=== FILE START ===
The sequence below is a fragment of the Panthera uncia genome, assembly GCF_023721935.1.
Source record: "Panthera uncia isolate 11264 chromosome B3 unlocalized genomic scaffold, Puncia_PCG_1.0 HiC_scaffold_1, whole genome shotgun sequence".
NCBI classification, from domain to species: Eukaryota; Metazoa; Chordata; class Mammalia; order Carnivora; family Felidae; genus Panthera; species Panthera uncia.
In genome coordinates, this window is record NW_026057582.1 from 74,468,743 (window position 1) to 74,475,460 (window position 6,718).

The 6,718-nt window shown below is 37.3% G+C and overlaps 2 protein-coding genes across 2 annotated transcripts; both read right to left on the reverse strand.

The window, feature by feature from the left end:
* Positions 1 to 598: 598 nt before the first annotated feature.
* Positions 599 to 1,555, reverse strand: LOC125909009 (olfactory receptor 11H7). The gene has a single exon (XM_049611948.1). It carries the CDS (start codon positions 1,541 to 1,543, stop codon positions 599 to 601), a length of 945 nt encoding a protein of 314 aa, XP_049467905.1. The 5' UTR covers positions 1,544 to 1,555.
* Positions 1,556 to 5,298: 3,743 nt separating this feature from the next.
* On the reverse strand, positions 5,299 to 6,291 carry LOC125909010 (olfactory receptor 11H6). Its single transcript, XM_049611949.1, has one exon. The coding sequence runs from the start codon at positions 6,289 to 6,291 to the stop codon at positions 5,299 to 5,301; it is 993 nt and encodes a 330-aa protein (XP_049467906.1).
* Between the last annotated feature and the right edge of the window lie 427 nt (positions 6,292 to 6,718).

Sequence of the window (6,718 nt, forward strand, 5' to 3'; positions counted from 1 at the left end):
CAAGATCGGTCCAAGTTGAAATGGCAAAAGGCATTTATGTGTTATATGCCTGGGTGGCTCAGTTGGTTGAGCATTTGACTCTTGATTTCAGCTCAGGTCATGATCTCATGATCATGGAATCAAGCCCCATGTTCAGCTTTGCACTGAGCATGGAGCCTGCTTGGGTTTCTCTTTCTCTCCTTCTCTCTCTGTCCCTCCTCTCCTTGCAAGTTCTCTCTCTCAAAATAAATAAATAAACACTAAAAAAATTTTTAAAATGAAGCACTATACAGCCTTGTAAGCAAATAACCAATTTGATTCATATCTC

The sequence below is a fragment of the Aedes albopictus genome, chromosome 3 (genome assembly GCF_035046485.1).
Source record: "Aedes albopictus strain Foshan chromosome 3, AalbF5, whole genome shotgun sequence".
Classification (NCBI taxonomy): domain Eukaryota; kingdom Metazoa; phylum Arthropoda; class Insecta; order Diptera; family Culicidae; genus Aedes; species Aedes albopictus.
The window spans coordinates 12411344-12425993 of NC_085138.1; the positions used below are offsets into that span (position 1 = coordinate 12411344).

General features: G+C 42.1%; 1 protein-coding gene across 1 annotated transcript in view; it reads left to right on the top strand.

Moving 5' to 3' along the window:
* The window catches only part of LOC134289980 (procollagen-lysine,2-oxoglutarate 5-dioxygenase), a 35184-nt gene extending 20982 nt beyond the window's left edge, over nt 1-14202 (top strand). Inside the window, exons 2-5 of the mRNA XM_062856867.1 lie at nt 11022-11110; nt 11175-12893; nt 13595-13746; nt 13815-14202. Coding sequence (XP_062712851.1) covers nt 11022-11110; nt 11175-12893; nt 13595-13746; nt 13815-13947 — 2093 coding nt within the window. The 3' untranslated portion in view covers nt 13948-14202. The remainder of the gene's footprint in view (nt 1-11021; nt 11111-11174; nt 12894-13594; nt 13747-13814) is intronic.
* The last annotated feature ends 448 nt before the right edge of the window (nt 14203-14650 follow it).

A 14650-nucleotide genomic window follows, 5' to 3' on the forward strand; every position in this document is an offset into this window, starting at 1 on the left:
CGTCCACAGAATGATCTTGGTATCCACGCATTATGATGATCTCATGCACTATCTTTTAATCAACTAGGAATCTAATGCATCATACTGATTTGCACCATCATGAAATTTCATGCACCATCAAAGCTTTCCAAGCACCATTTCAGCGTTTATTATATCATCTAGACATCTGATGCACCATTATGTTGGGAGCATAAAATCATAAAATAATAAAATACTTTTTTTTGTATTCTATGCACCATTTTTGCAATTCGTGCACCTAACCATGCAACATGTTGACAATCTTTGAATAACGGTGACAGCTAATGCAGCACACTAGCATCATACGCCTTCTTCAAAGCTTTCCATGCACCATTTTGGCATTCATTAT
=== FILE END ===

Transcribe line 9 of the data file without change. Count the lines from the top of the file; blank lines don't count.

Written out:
* Positions 1,556 to 5,298: 3,743 nt separating this feature from the next.